Larger shifts in social consciousness can pose a threat to established products and offer a chance for new product concepts. The green movement, the emerging consciousness of our environment, is a long-term influcence which in the nineteen-nineties gave way to concepts such as Body Shop, in the early 2000’s supported the emergence of organic and fairtrade food, and in the twenty-tens leads to the popular adoption of Veganism. It also changed corporate communication strategies: Petrochemical company BP, for instance, changed their corporate identity from a shield to a sunflower in order to communicate an image of environmental consciousness.
Shifts in the fabric of societies also gives way to new product categories. For instance, the growing number of single households in the nineteen-nineties gave rise to the new category of convenience food. In the nineteen-nineties, convenience food was frozen food to be microwaved. Combined with a new awareness for organic ingredients and freshness, convenience in the 2010’s led to delivery services for meal kits and the success of all-in-one guided kitchen machines such as the Thermomix.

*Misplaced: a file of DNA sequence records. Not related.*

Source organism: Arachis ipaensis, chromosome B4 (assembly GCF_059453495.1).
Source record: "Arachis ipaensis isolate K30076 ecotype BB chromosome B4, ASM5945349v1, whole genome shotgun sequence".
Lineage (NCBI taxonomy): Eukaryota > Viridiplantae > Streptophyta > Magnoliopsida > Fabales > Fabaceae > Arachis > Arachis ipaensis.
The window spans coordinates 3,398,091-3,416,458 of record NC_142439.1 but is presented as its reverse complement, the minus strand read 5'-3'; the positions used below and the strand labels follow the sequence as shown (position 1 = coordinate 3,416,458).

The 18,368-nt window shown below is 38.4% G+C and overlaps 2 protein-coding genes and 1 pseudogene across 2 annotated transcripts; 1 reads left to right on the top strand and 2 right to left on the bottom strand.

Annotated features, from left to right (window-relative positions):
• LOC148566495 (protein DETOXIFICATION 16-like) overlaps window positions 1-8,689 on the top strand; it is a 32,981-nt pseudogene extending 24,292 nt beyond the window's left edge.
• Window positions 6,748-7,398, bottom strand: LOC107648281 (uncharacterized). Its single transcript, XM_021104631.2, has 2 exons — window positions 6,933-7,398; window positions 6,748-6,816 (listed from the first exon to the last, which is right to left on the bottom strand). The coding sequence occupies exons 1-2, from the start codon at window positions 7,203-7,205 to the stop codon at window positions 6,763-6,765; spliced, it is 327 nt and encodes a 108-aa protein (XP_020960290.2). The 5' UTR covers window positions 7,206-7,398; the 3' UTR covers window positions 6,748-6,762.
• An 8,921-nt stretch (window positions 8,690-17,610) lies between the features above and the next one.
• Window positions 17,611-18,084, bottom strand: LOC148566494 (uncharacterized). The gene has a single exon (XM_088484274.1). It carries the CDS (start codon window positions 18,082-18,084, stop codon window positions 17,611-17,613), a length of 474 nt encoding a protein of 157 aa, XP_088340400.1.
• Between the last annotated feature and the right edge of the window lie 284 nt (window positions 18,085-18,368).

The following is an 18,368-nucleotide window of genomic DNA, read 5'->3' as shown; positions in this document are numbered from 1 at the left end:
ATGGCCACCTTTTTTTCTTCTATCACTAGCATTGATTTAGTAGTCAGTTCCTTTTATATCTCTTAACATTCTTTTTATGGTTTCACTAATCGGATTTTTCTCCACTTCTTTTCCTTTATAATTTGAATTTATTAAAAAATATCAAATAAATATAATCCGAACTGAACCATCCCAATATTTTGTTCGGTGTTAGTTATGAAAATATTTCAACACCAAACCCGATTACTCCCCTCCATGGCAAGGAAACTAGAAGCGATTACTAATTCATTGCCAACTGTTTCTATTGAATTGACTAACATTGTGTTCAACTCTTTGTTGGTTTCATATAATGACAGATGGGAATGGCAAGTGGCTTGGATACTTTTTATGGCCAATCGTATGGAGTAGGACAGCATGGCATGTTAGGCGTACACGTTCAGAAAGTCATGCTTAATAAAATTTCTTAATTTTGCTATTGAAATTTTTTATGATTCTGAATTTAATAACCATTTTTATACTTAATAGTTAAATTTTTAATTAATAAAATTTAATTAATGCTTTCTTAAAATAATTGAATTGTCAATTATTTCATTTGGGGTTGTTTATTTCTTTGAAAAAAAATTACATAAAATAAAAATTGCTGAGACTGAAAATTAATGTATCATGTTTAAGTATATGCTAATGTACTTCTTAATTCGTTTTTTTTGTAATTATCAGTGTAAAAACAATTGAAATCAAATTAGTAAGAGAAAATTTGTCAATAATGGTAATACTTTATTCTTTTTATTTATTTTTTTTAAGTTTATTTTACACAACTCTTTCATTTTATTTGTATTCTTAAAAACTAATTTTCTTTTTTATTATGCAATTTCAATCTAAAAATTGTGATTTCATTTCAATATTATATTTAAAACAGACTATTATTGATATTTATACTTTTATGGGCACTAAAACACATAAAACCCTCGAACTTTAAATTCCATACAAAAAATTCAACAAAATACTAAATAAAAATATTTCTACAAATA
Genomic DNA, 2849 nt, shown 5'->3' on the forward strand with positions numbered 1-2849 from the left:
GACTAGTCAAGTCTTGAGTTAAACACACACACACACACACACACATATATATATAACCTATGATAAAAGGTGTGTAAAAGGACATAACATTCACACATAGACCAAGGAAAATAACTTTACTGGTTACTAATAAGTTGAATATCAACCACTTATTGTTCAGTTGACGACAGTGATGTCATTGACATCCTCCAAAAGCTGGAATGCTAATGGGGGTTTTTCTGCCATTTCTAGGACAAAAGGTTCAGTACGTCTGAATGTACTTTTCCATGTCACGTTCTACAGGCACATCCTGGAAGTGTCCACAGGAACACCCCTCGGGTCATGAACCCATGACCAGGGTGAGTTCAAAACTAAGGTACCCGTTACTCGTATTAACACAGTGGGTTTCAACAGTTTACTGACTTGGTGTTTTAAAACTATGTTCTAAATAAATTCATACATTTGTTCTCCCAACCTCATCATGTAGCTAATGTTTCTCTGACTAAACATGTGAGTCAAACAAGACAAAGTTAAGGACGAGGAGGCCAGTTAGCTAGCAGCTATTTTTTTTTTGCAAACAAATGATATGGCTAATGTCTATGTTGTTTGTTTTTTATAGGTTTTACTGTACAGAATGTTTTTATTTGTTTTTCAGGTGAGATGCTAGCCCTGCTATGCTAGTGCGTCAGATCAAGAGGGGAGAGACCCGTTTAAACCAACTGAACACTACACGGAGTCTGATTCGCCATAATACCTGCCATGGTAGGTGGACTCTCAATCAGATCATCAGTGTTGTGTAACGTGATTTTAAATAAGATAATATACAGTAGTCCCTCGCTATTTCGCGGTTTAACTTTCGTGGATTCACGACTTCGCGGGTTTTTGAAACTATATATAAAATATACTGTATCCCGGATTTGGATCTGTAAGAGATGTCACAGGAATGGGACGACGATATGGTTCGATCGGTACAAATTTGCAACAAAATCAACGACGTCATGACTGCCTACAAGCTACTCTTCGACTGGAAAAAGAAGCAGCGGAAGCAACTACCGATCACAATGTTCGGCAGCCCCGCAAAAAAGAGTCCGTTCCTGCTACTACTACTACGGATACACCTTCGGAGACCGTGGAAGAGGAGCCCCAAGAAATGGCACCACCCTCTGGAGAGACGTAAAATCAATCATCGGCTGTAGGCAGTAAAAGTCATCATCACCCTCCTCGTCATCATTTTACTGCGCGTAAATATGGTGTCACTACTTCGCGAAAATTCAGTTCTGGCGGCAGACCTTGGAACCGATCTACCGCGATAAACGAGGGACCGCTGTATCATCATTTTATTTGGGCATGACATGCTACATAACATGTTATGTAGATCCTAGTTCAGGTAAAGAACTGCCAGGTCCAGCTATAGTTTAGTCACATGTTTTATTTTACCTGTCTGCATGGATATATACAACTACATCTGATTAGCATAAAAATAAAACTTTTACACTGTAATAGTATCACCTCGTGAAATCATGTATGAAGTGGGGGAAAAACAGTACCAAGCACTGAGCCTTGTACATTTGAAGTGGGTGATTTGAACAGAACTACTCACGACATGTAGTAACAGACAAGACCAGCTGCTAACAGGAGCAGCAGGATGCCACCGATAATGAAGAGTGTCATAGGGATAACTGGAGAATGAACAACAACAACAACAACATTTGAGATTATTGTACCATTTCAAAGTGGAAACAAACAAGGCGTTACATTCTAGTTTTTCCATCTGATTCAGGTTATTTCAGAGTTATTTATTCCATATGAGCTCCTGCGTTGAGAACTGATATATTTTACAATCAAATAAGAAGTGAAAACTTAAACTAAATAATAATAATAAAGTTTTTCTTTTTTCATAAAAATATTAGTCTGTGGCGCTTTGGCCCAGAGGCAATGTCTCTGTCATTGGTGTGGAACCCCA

Shifts in the understanding of oneself in a society finally give way to a new understanding of consumption as self-actualization, boosting the consumption of designer fashion and interiors as expression of individuality and as signs of belonging to a social group.
If no products are offered which tap into these shifts in social consciousness, consumers also recontextualize objects and brands to fit to them. For instance, in the late nineteen-sixties, cars such as the Citroen 2CV and the Volkswagen Beetle have been adapted by the 68´ generation as their own. The original intent behind the design of these cars was very different. The 2CV was designed to be a cheap car for rural France and the French territories, while the VW Beetle (“Volkswagen” is German for “people’s car”) was designed for Hitler’s “KdF” car program. Coincidentially, both cars had features which attracted the 68′ generation: Their affordable price, their small scale and their design, defined by round shapes, made them stand out on American streets full of large sedans.